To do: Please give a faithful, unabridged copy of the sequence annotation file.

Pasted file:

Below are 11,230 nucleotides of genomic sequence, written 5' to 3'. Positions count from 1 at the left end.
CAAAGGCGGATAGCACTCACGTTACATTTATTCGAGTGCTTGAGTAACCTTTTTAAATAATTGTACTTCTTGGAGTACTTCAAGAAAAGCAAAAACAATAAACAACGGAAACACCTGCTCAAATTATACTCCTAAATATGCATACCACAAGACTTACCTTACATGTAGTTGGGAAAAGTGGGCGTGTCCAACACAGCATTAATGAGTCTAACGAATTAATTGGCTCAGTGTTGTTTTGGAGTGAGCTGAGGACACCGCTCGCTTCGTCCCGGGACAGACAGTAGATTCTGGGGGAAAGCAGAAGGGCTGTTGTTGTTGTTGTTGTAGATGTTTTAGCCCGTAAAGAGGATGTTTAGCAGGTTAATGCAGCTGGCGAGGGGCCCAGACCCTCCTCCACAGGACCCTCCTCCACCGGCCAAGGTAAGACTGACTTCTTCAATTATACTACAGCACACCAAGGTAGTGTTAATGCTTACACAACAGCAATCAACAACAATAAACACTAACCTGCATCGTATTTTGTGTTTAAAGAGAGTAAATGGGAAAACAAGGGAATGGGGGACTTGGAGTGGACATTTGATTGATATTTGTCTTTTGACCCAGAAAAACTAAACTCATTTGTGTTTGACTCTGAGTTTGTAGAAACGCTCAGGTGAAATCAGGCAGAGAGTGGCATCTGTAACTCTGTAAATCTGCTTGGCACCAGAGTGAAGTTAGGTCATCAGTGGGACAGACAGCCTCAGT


Below are 11,230 nucleotides of genomic sequence, written 5' to 3'. Positions count from 1 at the left end.
CAAAGGCGGATAGCACTCACGTTACATTTATTCGAGTGCTTGAGTAACCTTTTTAAATAATTGTACTTCTTGGAGTACTTCAAGAAAAGCAAAAACAATAAACAACGGAAACACCTGCTCAAATTATACTCCTAAATATGCATACCACAAGACTTACCTTACATGTAGTTGGGAAAAGTGGGCGTGTCCAACACAGCATTAATGAGTCTAACGAATTAATTGGCTCAGTGTTGTTTTGGAGTGAGCTGAGGACACCGCTCGCTTCGTCCCGGGACAGACAGTAGATTCTGGGGGAAAGCAGAAGGGCTGTTGTTGTTGTTGTTGTAGATGTTTTAGCCCGTAAAGAGGATGTTTAGCAGGTTAATGCAGCTGGCGAGGGGCCCAGACCCTCCTCCACAGGACCCTCCTCCACCGGCCAAGGTAAGACTGACTTCTTCAATTATACTACAGCACACCAAGGTAGTGTTAATGCTTACACAACAGCAATCAACAACAATAAACACTAACCTGCATCGTATTTTGTGTTTAAAGAGAGTAAATGGGAAAACAAGGGAATGGGGGACTTGGAGTGGACATTTGATTGATATTTGTCTTTTGACCCAGAAAAACTAAACTCATTTGTGTTTGACTCTGAGTTTGTAGAAACGCTCAGGTGAAATCAGGCAGAGAGTGGCATCTGTAACTCTGTAAATCTGCTTGGCACCAGAGTGAAGTTAGGTCATCAGTGGGACAGACAGCCTCAGT